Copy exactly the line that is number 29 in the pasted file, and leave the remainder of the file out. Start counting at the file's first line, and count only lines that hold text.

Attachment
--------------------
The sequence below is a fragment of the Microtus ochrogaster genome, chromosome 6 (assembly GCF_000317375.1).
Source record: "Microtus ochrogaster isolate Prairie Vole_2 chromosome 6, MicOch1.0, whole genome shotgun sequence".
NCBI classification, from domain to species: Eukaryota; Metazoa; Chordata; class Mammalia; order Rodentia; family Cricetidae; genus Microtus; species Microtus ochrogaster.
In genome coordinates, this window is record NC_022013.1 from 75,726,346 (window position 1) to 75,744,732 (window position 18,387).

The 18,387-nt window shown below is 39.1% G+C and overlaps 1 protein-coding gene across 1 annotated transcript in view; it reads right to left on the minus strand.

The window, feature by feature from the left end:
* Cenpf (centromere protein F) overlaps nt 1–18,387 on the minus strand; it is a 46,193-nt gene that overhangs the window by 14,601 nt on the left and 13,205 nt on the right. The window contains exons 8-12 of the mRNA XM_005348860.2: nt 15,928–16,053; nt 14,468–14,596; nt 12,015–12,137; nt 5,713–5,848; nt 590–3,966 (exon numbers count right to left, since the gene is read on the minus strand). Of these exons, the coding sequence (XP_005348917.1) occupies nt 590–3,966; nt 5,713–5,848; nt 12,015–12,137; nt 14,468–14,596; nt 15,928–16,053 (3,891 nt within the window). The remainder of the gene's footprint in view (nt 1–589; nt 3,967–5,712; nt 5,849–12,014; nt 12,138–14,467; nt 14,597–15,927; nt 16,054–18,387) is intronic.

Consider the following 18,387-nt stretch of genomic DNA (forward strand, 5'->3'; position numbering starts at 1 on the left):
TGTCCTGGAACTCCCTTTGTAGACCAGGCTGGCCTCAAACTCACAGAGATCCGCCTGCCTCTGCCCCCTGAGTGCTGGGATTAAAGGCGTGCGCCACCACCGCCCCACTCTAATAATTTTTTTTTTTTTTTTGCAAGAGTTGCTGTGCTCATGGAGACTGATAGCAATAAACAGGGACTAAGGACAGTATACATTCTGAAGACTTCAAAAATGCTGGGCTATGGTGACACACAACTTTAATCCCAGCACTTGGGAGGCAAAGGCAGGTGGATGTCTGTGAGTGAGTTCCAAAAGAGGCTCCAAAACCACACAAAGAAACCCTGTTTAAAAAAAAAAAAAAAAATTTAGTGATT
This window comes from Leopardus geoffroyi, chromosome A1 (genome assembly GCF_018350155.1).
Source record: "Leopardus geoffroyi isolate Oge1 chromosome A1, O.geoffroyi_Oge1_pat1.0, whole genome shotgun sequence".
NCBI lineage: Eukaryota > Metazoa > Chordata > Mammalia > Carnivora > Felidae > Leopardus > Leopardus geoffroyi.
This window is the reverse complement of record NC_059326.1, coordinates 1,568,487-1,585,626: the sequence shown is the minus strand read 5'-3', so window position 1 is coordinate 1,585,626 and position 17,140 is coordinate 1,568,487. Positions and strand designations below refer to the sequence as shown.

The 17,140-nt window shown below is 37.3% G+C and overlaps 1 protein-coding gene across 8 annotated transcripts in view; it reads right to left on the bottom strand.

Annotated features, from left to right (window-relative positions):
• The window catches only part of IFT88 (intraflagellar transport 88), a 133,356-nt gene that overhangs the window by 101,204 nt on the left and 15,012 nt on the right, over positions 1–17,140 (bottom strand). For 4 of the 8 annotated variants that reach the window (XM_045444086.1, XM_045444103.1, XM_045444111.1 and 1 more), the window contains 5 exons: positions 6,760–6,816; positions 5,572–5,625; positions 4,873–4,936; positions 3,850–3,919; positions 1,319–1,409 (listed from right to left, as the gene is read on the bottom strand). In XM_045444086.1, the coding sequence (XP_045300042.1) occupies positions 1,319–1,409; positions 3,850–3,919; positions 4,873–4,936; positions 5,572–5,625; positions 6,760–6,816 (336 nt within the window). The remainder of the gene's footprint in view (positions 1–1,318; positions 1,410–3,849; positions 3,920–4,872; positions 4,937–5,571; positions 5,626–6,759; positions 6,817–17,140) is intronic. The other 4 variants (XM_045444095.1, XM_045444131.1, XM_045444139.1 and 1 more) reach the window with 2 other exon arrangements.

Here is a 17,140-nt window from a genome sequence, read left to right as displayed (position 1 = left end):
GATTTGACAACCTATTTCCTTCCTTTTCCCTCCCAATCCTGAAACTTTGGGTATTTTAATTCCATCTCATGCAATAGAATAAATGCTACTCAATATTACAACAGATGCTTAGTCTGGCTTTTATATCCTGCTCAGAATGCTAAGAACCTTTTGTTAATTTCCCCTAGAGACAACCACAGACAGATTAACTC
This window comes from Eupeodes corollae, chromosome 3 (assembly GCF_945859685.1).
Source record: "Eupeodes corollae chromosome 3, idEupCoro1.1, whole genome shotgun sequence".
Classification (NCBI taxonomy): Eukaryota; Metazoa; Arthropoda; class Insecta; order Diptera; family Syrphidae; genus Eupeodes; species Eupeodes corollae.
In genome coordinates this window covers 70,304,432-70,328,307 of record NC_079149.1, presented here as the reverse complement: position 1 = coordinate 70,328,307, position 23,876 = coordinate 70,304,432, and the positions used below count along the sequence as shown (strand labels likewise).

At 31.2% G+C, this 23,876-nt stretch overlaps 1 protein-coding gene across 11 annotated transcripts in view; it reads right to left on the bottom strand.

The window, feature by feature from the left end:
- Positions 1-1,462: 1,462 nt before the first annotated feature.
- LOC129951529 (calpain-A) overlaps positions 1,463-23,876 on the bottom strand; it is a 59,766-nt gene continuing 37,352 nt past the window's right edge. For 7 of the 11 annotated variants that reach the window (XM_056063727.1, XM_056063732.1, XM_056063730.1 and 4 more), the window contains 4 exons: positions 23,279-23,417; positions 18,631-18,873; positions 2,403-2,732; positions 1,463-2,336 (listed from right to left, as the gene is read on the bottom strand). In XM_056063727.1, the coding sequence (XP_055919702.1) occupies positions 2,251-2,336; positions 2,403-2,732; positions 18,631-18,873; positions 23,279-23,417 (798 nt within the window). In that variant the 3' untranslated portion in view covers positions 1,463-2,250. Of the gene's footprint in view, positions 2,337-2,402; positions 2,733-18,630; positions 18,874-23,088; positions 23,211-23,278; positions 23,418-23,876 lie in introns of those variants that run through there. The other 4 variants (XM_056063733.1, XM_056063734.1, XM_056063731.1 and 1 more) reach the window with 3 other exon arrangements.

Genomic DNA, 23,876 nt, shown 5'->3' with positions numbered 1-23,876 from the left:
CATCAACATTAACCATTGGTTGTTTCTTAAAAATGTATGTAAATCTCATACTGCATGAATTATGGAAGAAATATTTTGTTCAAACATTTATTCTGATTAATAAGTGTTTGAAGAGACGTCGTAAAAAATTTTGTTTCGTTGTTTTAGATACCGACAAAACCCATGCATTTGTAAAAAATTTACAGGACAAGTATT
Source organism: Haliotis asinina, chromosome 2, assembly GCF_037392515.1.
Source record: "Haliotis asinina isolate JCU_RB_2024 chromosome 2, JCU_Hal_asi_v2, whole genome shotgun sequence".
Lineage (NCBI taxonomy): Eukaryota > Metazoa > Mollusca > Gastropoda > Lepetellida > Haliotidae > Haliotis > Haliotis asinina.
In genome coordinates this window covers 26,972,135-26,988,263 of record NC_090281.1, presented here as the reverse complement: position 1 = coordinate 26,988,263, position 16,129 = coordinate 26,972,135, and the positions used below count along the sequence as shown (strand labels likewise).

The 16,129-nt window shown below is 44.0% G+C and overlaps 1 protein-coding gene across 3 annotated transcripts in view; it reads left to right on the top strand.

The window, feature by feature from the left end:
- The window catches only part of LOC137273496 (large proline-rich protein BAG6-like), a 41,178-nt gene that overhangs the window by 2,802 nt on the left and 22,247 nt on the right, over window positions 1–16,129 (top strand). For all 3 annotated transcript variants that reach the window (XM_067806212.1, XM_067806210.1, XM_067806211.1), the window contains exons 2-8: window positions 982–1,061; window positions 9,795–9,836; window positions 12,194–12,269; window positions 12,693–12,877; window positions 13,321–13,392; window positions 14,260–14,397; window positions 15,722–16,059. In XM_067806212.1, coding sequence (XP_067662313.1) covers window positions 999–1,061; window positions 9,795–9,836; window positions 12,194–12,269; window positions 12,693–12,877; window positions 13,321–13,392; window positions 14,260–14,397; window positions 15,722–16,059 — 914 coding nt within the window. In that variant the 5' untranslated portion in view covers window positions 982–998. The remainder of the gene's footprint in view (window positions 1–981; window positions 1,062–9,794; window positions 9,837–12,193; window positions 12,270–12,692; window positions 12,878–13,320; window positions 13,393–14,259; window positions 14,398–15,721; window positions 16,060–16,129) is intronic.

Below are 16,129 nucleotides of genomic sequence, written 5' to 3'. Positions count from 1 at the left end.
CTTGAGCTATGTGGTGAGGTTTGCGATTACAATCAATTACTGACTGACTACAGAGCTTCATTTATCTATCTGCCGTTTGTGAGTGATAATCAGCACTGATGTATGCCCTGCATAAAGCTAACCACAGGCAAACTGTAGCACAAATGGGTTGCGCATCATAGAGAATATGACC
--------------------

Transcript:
Source organism: Haliotis asinina, chromosome 2, assembly GCF_037392515.1.